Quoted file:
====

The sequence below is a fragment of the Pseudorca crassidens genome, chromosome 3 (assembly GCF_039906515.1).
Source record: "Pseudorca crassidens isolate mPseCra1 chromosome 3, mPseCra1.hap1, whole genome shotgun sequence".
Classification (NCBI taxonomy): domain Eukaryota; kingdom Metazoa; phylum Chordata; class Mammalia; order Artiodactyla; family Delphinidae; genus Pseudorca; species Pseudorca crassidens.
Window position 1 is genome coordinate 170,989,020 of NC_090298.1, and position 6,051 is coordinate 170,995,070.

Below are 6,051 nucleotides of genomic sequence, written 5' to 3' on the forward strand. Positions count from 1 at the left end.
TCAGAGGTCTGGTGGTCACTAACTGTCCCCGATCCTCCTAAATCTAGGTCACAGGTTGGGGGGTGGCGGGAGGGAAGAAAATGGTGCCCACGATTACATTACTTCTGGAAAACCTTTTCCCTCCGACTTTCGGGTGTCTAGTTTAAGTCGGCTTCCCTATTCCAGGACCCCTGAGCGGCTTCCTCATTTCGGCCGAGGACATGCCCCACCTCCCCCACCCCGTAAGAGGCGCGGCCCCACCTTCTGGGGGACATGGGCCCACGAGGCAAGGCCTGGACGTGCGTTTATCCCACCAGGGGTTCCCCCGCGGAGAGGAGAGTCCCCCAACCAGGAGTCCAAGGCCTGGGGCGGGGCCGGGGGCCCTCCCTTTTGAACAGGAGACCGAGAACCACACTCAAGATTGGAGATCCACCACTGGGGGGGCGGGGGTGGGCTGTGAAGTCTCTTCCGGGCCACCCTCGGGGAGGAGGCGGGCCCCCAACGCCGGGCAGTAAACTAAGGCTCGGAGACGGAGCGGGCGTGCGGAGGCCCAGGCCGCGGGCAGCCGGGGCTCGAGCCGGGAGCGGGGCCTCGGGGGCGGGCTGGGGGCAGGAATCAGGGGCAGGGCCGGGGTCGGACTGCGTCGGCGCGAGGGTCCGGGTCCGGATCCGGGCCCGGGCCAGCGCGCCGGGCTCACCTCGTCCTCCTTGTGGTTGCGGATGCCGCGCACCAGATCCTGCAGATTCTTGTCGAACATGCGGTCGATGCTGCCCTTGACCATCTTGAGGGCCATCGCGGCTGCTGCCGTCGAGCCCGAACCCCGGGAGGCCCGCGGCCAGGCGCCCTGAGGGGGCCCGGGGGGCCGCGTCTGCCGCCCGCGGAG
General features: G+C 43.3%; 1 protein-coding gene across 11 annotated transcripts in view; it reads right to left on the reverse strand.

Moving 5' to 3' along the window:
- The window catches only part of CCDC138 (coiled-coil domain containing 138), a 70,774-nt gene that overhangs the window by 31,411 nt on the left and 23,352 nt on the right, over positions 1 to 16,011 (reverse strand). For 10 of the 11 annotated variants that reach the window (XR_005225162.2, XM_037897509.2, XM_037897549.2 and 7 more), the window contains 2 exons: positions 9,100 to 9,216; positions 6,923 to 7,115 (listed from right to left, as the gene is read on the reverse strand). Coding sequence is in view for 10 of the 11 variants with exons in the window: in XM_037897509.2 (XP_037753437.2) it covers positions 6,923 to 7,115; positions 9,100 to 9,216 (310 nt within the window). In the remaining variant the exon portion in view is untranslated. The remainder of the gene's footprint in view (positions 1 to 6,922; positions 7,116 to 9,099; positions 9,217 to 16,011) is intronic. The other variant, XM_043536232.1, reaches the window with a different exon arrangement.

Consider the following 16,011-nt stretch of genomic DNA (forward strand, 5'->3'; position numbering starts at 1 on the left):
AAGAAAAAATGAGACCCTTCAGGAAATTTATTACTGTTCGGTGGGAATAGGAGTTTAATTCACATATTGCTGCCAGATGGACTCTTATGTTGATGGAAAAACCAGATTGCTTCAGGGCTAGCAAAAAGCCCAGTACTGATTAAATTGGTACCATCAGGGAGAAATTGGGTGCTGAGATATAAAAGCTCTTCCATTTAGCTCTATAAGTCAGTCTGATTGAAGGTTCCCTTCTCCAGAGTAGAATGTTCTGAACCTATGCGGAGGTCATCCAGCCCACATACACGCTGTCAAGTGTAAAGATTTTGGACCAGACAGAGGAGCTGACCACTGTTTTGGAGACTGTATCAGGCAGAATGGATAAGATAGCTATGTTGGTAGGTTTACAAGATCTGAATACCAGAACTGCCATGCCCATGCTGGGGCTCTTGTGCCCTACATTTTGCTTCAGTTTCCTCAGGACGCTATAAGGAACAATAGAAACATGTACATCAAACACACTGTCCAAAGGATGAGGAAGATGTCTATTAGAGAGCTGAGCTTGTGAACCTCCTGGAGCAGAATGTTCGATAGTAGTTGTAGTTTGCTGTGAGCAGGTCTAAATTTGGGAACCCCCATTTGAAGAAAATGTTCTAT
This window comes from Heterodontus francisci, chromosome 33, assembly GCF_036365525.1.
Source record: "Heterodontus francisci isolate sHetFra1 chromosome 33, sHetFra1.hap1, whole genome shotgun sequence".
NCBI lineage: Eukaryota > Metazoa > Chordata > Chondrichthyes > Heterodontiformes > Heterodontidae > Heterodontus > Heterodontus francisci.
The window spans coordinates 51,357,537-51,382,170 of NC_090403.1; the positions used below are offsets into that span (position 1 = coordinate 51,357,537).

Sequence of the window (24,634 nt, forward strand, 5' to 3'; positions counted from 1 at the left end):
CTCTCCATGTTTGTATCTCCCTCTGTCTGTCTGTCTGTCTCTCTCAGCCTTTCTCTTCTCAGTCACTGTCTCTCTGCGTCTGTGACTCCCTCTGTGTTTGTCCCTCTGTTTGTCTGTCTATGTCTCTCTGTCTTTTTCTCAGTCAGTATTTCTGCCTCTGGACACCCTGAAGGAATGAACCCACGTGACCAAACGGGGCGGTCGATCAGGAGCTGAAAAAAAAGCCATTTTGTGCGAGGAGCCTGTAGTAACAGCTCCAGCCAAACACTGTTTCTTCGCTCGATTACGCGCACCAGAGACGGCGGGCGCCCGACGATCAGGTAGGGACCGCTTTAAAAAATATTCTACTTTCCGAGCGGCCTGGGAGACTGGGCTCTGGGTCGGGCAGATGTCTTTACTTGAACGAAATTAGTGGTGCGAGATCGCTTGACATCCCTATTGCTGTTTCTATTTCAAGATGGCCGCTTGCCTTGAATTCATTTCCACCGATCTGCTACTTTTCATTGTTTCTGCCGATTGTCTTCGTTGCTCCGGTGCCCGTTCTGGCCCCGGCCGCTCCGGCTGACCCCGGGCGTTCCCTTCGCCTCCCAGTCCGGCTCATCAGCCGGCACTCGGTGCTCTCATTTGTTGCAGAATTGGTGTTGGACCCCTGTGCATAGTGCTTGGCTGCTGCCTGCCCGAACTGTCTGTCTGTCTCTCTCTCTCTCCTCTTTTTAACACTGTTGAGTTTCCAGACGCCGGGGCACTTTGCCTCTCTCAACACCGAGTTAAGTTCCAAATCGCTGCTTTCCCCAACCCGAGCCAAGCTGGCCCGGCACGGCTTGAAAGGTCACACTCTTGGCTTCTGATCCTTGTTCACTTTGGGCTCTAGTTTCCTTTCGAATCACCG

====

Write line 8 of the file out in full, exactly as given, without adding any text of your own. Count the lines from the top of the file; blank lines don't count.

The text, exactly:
Moving 5' to 3' along the window: